Pep Guardiola’s €1m donation to fight Covid-19 in Spain
Manchester City manager Pep Guardiola has joined the battle to fight Covid-19 in Spain.
Guardiola has donated one million euros (approximately 920,000 pounds) to El Colegio de Médicos de Barcelona, a public health body in Catalonia.
The public body have released the following statement:
Pep Guardiola has made a donation of one million euros to the Fundacio Angel Soler Daniel for the acquisition and supply of health equipment to deal with the Covid-19 pandemic.
The fundraising campaign led by the the Official College of Doctors of Barcelona and managed through the Foundation, is aimed at obtaining cash donations from doctors who are members of the college and the general population to buy health equipment which is currently lacking in hospitals in Catalonia.
It will also help to finance the alternative 3D production of respirator masks and other protective items for health workers.
👏👏👏 @ManCity manager Pep Guardiola donates €1m to fight coronavirus outbreak.
Guardiola is at home in Barcelona + has been working on this for a few days. Will go to campaign being promoted by the Medical College of Barca + Angel Soler Daniel Foundation for medical equipment.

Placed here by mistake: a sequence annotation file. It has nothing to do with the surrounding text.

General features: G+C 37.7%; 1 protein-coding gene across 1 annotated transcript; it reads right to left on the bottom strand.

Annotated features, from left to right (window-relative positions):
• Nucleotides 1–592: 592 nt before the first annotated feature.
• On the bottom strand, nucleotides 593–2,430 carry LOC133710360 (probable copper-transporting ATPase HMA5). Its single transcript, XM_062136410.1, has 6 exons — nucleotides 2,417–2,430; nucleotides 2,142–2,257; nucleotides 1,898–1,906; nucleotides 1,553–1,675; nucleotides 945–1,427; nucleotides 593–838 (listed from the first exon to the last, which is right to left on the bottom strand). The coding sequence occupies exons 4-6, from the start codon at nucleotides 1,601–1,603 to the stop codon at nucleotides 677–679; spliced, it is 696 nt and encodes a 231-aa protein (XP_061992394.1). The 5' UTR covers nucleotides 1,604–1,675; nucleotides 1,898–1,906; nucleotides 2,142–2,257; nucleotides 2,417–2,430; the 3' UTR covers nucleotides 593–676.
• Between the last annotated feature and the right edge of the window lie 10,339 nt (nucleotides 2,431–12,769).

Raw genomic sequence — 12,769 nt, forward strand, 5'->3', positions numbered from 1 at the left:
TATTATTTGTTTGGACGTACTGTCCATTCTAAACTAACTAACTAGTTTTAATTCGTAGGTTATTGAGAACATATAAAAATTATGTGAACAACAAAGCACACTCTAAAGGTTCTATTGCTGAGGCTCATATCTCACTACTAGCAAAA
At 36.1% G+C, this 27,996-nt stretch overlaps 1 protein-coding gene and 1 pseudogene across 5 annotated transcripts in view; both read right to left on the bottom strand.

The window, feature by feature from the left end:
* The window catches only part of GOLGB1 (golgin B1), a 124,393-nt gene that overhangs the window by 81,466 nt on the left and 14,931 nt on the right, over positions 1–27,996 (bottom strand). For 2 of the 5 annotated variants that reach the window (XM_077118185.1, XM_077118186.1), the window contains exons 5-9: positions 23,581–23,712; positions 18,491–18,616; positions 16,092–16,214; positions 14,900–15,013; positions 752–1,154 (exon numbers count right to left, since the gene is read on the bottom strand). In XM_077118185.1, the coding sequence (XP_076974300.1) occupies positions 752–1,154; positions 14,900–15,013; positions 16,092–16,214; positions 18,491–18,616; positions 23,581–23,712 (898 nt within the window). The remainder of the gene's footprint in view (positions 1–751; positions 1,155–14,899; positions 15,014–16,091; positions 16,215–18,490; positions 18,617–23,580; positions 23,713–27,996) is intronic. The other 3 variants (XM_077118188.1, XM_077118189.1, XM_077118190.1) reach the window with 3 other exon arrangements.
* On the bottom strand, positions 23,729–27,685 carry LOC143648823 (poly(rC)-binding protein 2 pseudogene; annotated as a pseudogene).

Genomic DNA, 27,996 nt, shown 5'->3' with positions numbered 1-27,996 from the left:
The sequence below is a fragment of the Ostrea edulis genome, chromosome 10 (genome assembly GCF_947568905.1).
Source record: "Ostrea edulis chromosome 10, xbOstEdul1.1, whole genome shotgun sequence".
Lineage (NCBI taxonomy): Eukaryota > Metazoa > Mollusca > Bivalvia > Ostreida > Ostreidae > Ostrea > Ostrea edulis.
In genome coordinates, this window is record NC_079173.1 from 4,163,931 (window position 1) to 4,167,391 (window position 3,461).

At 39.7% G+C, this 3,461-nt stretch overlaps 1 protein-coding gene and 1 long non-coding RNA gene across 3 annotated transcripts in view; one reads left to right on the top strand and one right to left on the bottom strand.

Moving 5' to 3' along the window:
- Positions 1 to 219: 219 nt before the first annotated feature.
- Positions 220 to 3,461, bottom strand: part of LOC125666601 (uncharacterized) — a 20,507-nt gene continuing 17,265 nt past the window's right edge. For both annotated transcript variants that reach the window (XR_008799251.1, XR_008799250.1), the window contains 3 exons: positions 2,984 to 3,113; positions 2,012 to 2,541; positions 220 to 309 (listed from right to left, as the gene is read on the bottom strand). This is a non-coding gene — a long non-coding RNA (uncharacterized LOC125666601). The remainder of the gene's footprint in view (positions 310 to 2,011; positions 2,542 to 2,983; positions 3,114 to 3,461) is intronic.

— Simon Stone (@sistoney67) March 24, 2020
Why Atalanta vs Valencia was a ‘biological bomb’
The recent Champions League tie between Atalanta and Valencia has been labelled a “biological bomb” by immunologist Francesco Le Foche, as the coronavirus continues to spread in both Italy and Spain.
Atalanta beat Valencia 4-1 in Italy on February 19th, before the Italians won 4-3 at the Mestalla on March 10th.
In an interview with Italian daily Corriere dello Sport (and translated by Goal.com), Francesco Le Foche made the following observations:
A month has passed since that match, so the timing is pertinent. The aggregation of thousands of people, centimetres from each other, engaging in manifestations of euphoria like hugging, shouting, all of that could’ve favoured viral reciprocation.
I have to imagine many didn’t want to miss that game if they had tickets, even if they felt a slight fever.
With hindsight, it was madness to play with a crowd present, but at the time things weren’t clear enough. It’d be unthinkable now.